My favorite use for labneh is to roll the cheese into balls, and then roll the balls around in a spice mix (I love za’atar, shown above, a tart-savory combo of sumac, thyme, sesame seeds, and salt). Spread it on crackers or crusty bread (like this nut and seed loaf).
It makes a beautiful appetizer for company, and a downright tasty snack when you feel like something decadent that won’t send you off the rails.
Kale chips were all the rage on food blogs this past year, and for good reason: Dang, they’re delicious! I’ve got kale to spare out in the garden, so a savory afternoon snack is only a few steps out the kitchen door, a quick washing, a drizzle of olive oil, a spritz of salt, and a cozy turn in the oven away.
But. Packaged kale chips from the health food store (from brands like Brad’s) brought about an entirely new kale addiction. Rather than baking kale in the oven, kale pieces are coated in a thick, addictive mixture of herbs, vegetables, and seasonings, and dehydrated in a dehydrator (which crisps everything up perfectly with no scorching — a common problem in some ovens — while retaining a technically “raw” status). Whole. new. world. of addictive goodness.
What’s in the mixture? Things like pureed red bell pepper, sunflower seeds, cashews, lemon juice, chickpea miso, and Himalayan pink salt.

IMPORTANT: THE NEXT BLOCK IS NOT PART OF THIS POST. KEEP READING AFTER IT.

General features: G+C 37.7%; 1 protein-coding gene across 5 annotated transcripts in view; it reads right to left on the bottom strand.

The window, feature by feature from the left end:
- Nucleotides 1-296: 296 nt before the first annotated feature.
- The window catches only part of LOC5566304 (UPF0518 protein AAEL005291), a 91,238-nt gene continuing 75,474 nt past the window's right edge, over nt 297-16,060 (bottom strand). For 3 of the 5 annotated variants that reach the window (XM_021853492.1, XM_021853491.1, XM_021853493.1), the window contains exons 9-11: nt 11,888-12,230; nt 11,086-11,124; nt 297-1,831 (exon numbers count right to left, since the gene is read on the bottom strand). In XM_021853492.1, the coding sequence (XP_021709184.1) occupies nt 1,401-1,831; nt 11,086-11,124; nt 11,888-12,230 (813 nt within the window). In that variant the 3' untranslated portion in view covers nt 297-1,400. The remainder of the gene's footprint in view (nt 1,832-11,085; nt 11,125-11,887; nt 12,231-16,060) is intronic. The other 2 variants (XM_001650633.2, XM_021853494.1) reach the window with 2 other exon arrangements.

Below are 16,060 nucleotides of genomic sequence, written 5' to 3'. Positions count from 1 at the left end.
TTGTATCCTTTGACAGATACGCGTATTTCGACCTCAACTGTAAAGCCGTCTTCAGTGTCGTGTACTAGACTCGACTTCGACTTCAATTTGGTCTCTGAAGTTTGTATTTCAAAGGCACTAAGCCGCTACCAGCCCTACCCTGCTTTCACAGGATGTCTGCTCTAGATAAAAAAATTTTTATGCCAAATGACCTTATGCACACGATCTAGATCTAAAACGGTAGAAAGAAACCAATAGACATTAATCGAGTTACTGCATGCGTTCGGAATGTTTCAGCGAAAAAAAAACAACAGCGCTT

I love these packaged chips so much, and that motion of reaching into the box, pulling out a chip, and shoving it into my mou’f is so familiar and comforting (potato chips! down, girl!). They are, however, quite dear. A 2.5 ounce container runs about $8, so they’re a treat rather a staple. (I’ve been experimenting with dehydrating kale chips at home — I’m close, but not quite there yet.)
Just like potato chips, the kale chips crumble in the package and settle to the bottom in the form of flakes. No matter, I get those, too, one way or another (that’s why nature gave us fingers).
You know how carnivores are always all like, you veggie people need more protein!? Meet cottage cheese. I’d drifted away from cottage cheese in recent years (for no specific reason), so on a recent shopping trip, I did a double-take on the container’s nutrition label: 1/2 cup of 2% cottage cheese has 15 grams of protein for just 100 calories.
I quickly swapped out my standby blueberry Greek yogurt (which isn’t terrible on calories or protein, but does have added sugar) for my late afternoon snack before hopping on the treadmill.
Oh, and you know those aforementioned containers of kale chips, how they collect all the crumbies on the bottom, and you sit there, licking your finger and jamming it into the corners, to catch every flake? No more — I just sprinkle the crumbs on my cottage cheese, and boom, it’s perfectly seasoned.
Finally, my favorite of all favorites: freshly pressed vegetable juice. I’ve written (gushed, more like it) about this recently (including a recipe), so I won’t force you to endure more declarations of love. It’s my unapologetic addiction, and my fondness for it has only grown deeper since I’ve been able to use fresh vegetables from my own garden.
What are your favorite healthy snacks?